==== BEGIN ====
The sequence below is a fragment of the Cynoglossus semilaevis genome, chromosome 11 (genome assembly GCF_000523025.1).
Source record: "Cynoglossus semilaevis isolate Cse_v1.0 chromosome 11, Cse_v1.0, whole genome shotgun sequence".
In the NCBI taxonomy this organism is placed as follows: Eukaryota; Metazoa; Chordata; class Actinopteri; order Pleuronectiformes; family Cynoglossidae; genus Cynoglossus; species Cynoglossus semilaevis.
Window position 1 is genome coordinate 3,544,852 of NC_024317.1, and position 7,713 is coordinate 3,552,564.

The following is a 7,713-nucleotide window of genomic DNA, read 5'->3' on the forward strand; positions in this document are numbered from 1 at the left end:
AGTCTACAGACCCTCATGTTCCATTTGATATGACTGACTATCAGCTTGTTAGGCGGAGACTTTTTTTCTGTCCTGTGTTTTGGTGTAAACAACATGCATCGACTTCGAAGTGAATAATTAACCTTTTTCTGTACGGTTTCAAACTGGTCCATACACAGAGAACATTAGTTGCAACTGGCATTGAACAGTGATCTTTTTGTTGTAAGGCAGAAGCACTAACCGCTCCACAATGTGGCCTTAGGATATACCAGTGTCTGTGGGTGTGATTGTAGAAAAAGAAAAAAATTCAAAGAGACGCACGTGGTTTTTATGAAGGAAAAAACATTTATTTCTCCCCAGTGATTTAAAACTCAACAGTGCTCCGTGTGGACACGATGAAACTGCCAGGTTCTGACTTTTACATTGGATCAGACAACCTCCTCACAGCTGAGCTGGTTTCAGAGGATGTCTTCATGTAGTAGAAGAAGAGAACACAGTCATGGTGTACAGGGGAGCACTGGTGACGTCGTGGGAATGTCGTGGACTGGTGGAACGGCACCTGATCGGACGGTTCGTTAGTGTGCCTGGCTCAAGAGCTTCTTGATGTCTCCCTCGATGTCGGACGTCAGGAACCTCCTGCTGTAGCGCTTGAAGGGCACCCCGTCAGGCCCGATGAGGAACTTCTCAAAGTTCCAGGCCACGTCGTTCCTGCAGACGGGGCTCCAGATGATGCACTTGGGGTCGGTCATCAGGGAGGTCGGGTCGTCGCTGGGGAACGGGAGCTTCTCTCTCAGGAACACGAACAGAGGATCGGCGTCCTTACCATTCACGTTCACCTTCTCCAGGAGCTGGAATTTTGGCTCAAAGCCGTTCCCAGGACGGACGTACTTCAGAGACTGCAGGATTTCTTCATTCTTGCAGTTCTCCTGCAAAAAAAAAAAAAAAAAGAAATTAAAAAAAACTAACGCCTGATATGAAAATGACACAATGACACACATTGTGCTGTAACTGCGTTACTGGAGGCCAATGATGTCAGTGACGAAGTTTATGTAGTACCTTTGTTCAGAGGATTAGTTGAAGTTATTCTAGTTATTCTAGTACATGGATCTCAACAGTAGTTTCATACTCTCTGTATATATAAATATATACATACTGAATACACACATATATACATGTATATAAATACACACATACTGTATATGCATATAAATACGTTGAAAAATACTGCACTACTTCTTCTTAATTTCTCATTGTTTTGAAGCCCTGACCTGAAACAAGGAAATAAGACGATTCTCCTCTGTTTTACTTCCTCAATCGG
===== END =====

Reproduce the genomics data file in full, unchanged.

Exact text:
The sequence below is a fragment of the Cynoglossus semilaevis genome, chromosome 11 (genome assembly GCF_000523025.1).
Source record: "Cynoglossus semilaevis isolate Cse_v1.0 chromosome 11, Cse_v1.0, whole genome shotgun sequence".
In the NCBI taxonomy this organism is placed as follows: Eukaryota; Metazoa; Chordata; class Actinopteri; order Pleuronectiformes; family Cynoglossidae; genus Cynoglossus; species Cynoglossus semilaevis.
Window position 1 is genome coordinate 3,544,852 of NC_024317.1, and position 7,713 is coordinate 3,552,564.

The following is a 7,713-nucleotide window of genomic DNA, read 5'->3' on the forward strand; positions in this document are numbered from 1 at the left end:
AGTCTACAGACCCTCATGTTCCATTTGATATGACTGACTATCAGCTTGTTAGGCGGAGACTTTTTTTCTGTCCTGTGTTTTGGTGTAAACAACATGCATCGACTTCGAAGTGAATAATTAACCTTTTTCTGTACGGTTTCAAACTGGTCCATACACAGAGAACATTAGTTGCAACTGGCATTGAACAGTGATCTTTTTGTTGTAAGGCAGAAGCACTAACCGCTCCACAATGTGGCCTTAGGATATACCAGTGTCTGTGGGTGTGATTGTAGAAAAAGAAAAAAATTCAAAGAGACGCACGTGGTTTTTATGAAGGAAAAAACATTTATTTCTCCCCAGTGATTTAAAACTCAACAGTGCTCCGTGTGGACACGATGAAACTGCCAGGTTCTGACTTTTACATTGGATCAGACAACCTCCTCACAGCTGAGCTGGTTTCAGAGGATGTCTTCATGTAGTAGAAGAAGAGAACACAGTCATGGTGTACAGGGGAGCACTGGTGACGTCGTGGGAATGTCGTGGACTGGTGGAACGGCACCTGATCGGACGGTTCGTTAGTGTGCCTGGCTCAAGAGCTTCTTGATGTCTCCCTCGATGTCGGACGTCAGGAACCTCCTGCTGTAGCGCTTGAAGGGCACCCCGTCAGGCCCGATGAGGAACTTCTCAAAGTTCCAGGCCACGTCGTTCCTGCAGACGGGGCTCCAGATGATGCACTTGGGGTCGGTCATCAGGGAGGTCGGGTCGTCGCTGGGGAACGGGAGCTTCTCTCTCAGGAACACGAACAGAGGATCGGCGTCCTTACCATTCACGTTCACCTTCTCCAGGAGCTGGAATTTTGGCTCAAAGCCGTTCCCAGGACGGACGTACTTCAGAGACTGCAGGATTTCTTCATTCTTGCAGTTCTCCTGCAAAAAAAAAAAAAAAAAGAAATTAAAAAAAACTAACGCCTGATATGAAAATGACACAATGACACACATTGTGCTGTAACTGCGTTACTGGAGGCCAATGATGTCAGTGACGAAGTTTATGTAGTACCTTTGTTCAGAGGATTAGTTGAAGTTATTCTAGTTATTCTAGTACATGGATCTCAACAGTAGTTTCATACTCTCTGTATATATAAATATATACATACTGAATACACACATATATACATGTATATAAATACACACATACTGTATATGCATATAAATACGTTGAAAAATACTGCACTACTTCTTCTTAATTTCTCATTGTTTTGAAGCCCTGACCTGAAACAAGGAAATAAGACGATTCTCCTCTGTTTTACTTCCTCAATCGG